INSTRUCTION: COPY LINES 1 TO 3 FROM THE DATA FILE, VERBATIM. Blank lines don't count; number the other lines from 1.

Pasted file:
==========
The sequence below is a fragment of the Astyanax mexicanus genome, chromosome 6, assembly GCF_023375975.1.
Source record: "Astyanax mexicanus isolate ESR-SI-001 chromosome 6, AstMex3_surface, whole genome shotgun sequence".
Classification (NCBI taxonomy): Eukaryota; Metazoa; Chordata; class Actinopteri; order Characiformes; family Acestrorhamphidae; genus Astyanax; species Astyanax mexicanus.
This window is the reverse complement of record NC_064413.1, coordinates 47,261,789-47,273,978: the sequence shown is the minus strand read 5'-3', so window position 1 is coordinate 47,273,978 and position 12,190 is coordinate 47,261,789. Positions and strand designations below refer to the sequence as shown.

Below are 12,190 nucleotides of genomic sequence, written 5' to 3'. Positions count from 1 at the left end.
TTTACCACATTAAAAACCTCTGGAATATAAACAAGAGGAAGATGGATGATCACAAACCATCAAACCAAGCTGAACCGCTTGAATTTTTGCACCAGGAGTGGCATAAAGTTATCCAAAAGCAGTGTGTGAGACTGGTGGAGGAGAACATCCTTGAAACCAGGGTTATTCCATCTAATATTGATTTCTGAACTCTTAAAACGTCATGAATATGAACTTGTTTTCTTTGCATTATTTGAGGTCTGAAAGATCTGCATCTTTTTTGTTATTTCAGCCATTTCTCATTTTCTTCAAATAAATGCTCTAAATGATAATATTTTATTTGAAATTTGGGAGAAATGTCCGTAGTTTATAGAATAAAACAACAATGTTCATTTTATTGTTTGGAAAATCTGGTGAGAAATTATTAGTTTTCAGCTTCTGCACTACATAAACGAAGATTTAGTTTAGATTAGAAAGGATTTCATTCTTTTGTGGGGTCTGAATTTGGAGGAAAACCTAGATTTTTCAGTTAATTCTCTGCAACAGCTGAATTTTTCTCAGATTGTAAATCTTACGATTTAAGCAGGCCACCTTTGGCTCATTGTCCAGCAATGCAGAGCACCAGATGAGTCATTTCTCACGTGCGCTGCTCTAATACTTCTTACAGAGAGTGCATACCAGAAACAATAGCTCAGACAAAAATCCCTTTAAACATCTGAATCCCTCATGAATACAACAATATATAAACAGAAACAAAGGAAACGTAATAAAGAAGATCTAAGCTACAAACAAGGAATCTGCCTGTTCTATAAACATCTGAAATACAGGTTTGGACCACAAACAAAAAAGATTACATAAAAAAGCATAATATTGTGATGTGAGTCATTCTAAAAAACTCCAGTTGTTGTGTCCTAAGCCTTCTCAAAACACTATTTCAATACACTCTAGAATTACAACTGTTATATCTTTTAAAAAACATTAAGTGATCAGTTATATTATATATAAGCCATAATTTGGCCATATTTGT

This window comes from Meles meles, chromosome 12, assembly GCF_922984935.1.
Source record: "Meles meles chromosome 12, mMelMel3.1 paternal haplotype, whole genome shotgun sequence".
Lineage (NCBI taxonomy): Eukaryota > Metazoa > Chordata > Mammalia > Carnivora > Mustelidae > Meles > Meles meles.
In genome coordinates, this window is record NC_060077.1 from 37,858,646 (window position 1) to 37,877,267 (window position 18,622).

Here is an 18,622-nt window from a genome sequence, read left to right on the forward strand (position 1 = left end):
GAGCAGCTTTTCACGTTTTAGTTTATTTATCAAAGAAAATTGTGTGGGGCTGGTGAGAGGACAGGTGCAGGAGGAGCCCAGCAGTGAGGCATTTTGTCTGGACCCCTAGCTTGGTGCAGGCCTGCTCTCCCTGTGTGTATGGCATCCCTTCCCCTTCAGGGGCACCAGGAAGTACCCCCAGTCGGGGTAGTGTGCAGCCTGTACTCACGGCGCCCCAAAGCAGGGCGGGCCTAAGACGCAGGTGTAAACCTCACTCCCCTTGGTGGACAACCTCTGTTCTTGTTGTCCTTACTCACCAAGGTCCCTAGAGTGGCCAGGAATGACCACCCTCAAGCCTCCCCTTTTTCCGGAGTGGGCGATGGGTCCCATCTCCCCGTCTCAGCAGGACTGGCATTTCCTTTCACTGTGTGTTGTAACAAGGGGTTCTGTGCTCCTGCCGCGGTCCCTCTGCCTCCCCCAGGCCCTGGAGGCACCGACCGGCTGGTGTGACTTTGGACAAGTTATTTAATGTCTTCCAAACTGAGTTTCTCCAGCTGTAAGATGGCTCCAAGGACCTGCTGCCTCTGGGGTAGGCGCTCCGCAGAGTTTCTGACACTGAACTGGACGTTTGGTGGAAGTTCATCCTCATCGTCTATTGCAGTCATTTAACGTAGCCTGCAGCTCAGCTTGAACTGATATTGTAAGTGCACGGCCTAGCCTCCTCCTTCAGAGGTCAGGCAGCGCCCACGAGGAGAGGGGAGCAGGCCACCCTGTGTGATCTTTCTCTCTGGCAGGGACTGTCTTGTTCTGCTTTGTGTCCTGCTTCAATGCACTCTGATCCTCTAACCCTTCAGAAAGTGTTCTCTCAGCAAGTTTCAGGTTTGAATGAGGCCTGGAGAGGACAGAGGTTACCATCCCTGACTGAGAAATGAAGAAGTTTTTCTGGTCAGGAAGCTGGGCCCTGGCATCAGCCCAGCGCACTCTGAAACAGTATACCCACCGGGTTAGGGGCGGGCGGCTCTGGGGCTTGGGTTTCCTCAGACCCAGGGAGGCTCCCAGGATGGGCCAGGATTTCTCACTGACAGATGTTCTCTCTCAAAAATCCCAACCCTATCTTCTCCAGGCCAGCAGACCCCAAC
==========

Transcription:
The sequence below is a fragment of the Astyanax mexicanus genome, chromosome 6, assembly GCF_023375975.1.
Source record: "Astyanax mexicanus isolate ESR-SI-001 chromosome 6, AstMex3_surface, whole genome shotgun sequence".
Classification (NCBI taxonomy): Eukaryota; Metazoa; Chordata; class Actinopteri; order Characiformes; family Acestrorhamphidae; genus Astyanax; species Astyanax mexicanus.